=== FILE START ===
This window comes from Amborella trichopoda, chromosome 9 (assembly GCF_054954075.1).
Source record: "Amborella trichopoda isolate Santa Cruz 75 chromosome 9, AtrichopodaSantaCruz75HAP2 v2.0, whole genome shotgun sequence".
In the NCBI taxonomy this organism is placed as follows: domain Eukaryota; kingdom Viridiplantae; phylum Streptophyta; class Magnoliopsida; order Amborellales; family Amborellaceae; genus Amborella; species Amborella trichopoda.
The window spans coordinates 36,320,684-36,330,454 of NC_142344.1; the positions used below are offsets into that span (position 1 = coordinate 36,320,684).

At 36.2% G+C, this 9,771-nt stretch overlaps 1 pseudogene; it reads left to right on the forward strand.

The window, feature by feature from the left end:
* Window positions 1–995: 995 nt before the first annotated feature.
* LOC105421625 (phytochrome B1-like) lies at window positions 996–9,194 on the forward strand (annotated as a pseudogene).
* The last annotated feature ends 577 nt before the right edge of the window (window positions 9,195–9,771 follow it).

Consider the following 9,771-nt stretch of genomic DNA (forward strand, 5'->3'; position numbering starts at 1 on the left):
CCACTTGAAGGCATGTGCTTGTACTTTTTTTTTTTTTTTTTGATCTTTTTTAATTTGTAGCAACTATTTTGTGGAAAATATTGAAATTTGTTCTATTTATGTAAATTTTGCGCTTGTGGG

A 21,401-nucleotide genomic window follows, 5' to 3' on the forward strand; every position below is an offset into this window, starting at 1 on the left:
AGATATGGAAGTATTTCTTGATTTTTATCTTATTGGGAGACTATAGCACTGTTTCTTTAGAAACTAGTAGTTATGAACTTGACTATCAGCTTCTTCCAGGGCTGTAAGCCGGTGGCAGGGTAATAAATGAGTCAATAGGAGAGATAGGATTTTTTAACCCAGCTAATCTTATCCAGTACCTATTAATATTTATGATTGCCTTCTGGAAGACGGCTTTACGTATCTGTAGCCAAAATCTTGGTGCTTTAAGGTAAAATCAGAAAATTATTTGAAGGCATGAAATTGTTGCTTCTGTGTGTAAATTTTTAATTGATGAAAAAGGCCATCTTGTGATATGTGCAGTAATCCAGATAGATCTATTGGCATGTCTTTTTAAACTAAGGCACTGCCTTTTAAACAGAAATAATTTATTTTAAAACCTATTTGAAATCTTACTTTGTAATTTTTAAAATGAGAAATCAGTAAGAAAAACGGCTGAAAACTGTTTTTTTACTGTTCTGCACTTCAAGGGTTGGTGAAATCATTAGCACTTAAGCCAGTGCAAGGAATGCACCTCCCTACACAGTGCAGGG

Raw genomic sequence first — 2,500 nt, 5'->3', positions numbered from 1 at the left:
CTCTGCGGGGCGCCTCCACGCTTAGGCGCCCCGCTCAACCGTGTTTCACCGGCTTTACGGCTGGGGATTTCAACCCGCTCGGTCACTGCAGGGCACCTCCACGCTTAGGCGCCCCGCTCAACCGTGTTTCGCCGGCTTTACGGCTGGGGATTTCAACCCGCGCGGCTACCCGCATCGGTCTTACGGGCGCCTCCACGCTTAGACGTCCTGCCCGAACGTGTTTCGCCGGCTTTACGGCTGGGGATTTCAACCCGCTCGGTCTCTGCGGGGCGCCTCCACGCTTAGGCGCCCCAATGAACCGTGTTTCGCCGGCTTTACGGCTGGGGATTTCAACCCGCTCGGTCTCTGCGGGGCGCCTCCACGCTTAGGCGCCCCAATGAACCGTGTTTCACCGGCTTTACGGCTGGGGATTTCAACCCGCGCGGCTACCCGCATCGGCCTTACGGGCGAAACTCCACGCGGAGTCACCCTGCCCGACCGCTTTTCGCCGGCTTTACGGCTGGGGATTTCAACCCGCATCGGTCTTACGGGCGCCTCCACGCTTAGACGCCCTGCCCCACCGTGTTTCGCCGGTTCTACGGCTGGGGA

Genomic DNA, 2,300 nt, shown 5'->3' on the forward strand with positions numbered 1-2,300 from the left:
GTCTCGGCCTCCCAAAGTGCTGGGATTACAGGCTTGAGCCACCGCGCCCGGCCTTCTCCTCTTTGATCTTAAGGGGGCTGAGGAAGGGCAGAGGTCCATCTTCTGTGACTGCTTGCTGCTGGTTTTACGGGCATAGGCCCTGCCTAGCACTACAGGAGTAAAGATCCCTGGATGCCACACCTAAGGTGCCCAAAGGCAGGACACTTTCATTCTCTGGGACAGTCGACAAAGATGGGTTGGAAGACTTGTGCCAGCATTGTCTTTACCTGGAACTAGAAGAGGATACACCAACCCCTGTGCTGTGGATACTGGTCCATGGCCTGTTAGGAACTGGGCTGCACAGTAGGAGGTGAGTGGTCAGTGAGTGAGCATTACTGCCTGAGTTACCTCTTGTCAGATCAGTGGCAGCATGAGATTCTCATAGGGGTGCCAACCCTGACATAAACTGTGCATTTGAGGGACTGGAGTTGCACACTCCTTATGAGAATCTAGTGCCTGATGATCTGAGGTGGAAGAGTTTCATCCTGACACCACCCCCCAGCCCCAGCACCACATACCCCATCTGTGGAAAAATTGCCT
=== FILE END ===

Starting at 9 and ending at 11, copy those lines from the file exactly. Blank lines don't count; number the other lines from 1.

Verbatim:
* The last annotated feature ends 577 nt before the right edge of the window (window positions 9,195–9,771 follow it).

Consider the following 9,771-nt stretch of genomic DNA (forward strand, 5'->3'; position numbering starts at 1 on the left):
CCACTTGAAGGCATGTGCTTGTACTTTTTTTTTTTTTTTTTGATCTTTTTTAATTTGTAGCAACTATTTTGTGGAAAATATTGAAATTTGTTCTATTTATGTAAATTTTGCGCTTGTGGG